On paper, it sounds like punishment, but the reality is something quite different. Polish director Pawel Lozinski takes a bold approach to chronicling the slow and complex healing of a damaged relationship between a mother and daughter. Three camera angles, each a single a close-up of a face, capture the confessions of mother, daughter and a male therapist who fires out the questions and lightly interprets the answers. The result is immersive, intimate and revealing. The film – named after a line uttered by the blubbing mother – operates as a loud endorsement for diplomacy when it comes to human relations, and it’s also a paean to how, even when we can’t find the words to match our sentiments, there’s are always alternative and roundabout ways communicate our true feelings.
Life comes at you fast, as the old Twitter meme goes. Jonathan Olshefski disproves this sort-of-theory with his slow cooked opus Quest in which he documents the daily struggles of the Rainey clan of North Philadelphia. Initially intrigued by their basement music studio which gives a voice to local hip-hop artists, the film spirals out into an all-encompassing and intensely empathetic portrait of family survival in precarious economic times. There’s no real narrative through-line, as Olshefski just captures events as they happen and allows for any deeper themes or messages to emanate from the material naturally. Despite covering the full gamut of life’s harsh trials, it’s a film powered by pure positive vibes.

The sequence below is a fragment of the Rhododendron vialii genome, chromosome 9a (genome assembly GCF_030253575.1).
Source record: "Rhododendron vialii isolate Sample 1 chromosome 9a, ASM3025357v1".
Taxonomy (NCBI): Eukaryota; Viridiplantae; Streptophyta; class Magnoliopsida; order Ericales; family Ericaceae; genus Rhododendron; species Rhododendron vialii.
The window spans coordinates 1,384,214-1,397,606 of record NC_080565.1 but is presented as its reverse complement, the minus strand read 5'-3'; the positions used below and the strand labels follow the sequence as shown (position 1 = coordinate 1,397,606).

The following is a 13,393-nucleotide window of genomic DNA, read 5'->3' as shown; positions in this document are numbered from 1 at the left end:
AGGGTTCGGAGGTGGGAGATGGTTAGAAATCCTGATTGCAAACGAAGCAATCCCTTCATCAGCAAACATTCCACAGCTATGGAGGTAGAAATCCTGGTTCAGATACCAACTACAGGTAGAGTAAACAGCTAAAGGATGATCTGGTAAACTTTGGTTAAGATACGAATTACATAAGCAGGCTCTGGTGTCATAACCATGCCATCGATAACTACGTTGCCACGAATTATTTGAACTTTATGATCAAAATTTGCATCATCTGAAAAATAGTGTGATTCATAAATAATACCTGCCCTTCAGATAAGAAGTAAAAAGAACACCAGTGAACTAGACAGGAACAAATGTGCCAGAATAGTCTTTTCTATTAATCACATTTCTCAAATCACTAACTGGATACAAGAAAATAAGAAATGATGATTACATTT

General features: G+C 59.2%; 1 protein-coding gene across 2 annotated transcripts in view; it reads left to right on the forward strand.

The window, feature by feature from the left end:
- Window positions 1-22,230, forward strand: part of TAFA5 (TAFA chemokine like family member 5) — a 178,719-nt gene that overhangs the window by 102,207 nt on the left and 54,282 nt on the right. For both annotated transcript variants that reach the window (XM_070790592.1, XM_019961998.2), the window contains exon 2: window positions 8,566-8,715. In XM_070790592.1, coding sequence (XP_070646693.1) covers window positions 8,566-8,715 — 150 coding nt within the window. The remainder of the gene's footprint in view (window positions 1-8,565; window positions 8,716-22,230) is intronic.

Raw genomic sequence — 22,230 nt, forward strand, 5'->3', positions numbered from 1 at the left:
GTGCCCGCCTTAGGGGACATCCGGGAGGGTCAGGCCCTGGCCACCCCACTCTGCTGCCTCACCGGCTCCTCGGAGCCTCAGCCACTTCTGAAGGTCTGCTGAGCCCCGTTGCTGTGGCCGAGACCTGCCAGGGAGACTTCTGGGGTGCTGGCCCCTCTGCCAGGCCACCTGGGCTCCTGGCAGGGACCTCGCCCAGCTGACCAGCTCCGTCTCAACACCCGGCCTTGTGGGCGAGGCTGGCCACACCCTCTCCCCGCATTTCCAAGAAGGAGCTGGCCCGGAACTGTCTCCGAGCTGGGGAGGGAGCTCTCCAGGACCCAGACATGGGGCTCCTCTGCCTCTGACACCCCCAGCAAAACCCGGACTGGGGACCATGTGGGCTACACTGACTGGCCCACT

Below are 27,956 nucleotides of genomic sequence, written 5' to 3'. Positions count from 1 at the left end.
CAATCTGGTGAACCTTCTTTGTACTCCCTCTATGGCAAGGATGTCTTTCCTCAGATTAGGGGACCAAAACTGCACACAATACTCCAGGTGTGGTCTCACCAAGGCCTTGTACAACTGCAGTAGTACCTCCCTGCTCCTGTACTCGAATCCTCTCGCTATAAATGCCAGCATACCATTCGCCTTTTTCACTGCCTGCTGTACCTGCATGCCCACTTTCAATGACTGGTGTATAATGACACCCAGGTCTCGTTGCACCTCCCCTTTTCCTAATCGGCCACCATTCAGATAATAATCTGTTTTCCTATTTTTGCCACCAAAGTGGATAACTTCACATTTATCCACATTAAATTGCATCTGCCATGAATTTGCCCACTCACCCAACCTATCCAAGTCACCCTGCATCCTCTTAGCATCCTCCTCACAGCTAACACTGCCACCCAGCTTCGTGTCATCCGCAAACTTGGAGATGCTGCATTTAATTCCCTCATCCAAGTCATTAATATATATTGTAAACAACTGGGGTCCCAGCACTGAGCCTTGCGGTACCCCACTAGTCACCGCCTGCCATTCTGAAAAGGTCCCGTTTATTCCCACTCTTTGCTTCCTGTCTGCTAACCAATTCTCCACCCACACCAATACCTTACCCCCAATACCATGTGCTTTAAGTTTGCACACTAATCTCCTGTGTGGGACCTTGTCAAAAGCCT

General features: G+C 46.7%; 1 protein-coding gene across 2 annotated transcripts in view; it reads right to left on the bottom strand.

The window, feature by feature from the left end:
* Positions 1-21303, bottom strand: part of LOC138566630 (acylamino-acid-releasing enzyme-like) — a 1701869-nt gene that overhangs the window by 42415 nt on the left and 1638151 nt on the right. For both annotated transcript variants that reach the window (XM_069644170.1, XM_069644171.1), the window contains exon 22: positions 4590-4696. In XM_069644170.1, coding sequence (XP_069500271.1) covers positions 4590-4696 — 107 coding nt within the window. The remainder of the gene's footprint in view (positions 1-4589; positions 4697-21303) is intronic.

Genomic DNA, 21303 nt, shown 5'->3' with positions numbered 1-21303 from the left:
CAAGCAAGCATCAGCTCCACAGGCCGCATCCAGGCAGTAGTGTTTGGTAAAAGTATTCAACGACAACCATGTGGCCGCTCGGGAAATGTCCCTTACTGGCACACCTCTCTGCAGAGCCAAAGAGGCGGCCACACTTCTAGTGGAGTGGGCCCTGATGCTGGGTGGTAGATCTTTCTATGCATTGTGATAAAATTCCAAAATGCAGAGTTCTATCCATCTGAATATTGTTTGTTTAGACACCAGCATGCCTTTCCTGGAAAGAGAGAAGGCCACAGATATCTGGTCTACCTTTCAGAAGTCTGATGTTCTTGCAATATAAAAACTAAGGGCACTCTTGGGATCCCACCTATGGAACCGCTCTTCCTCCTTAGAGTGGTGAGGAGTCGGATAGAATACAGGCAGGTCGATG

Very little at Doc/Fest (that we managed to catch) messed with tried and tested documentary formats and modes of storytelling. All except the brilliant Rat Film by Theo Anthony, that is, a film that is at once familiar in its admonishment of American political rot and wholly radical in the way it expresses its barely concealed sense of outrage. Taking the city of Baltimore as a blueprint, this dazzling film makes intricate connections between town planning, vivisection, virtual reality, experimental music, extreme poverty and eugenics.
In just 80 curt minutes it delves further and further down the proverbial rat hole, taking wild swerves and expanding its purview by the minute. A cold, instructive voiceover emphasises the coldness of its central theme, which is the the fact that urban poverty is in fact a man made machine that can’t be broken rather than an issue to be solved by politicians in the present.
Director Robert Greene explains why he won a documentary writing prize at Sundance.
Some of the world’s leading documentarians take the pulse of an ever-changing artistic medium.
By Matt Turner
At Sheffield Doc/Fest a trio of films reveal the horror and hope at the heart of the conflict.